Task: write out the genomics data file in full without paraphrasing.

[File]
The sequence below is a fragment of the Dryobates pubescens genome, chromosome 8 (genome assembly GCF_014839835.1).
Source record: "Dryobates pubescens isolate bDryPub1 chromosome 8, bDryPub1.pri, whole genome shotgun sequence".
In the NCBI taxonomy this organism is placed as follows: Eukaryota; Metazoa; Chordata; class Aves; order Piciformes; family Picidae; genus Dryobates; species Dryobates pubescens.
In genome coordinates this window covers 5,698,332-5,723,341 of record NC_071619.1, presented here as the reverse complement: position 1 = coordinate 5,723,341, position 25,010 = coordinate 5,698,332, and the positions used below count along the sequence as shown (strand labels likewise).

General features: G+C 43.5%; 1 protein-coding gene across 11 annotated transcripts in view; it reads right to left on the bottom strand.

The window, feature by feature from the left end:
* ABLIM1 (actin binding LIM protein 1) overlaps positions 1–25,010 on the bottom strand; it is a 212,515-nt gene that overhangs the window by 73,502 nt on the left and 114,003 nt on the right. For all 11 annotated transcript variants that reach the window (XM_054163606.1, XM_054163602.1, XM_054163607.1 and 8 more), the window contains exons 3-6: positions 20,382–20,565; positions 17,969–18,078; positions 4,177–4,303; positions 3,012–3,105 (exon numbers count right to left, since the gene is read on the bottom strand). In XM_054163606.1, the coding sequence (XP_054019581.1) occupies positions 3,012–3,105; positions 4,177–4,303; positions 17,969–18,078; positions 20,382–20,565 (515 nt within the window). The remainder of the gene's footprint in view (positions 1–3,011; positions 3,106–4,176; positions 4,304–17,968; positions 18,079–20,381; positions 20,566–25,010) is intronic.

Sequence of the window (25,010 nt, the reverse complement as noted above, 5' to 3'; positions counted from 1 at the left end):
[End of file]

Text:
The sequence below is a fragment of the Dryobates pubescens genome, chromosome 8 (genome assembly GCF_014839835.1).
Source record: "Dryobates pubescens isolate bDryPub1 chromosome 8, bDryPub1.pri, whole genome shotgun sequence".
In the NCBI taxonomy this organism is placed as follows: Eukaryota; Metazoa; Chordata; class Aves; order Piciformes; family Picidae; genus Dryobates; species Dryobates pubescens.
In genome coordinates this window covers 5,698,332-5,723,341 of record NC_071619.1, presented here as the reverse complement: position 1 = coordinate 5,723,341, position 25,010 = coordinate 5,698,332, and the positions used below count along the sequence as shown (strand labels likewise).

General features: G+C 43.5%; 1 protein-coding gene across 11 annotated transcripts in view; it reads right to left on the bottom strand.

The window, feature by feature from the left end:
* ABLIM1 (actin binding LIM protein 1) overlaps positions 1–25,010 on the bottom strand; it is a 212,515-nt gene that overhangs the window by 73,502 nt on the left and 114,003 nt on the right. For all 11 annotated transcript variants that reach the window (XM_054163606.1, XM_054163602.1, XM_054163607.1 and 8 more), the window contains exons 3-6: positions 20,382–20,565; positions 17,969–18,078; positions 4,177–4,303; positions 3,012–3,105 (exon numbers count right to left, since the gene is read on the bottom strand). In XM_054163606.1, the coding sequence (XP_054019581.1) occupies positions 3,012–3,105; positions 4,177–4,303; positions 17,969–18,078; positions 20,382–20,565 (515 nt within the window). The remainder of the gene's footprint in view (positions 1–3,011; positions 3,106–4,176; positions 4,304–17,968; positions 18,079–20,381; positions 20,566–25,010) is intronic.

Sequence of the window (25,010 nt, the reverse complement as noted above, 5' to 3'; positions counted from 1 at the left end):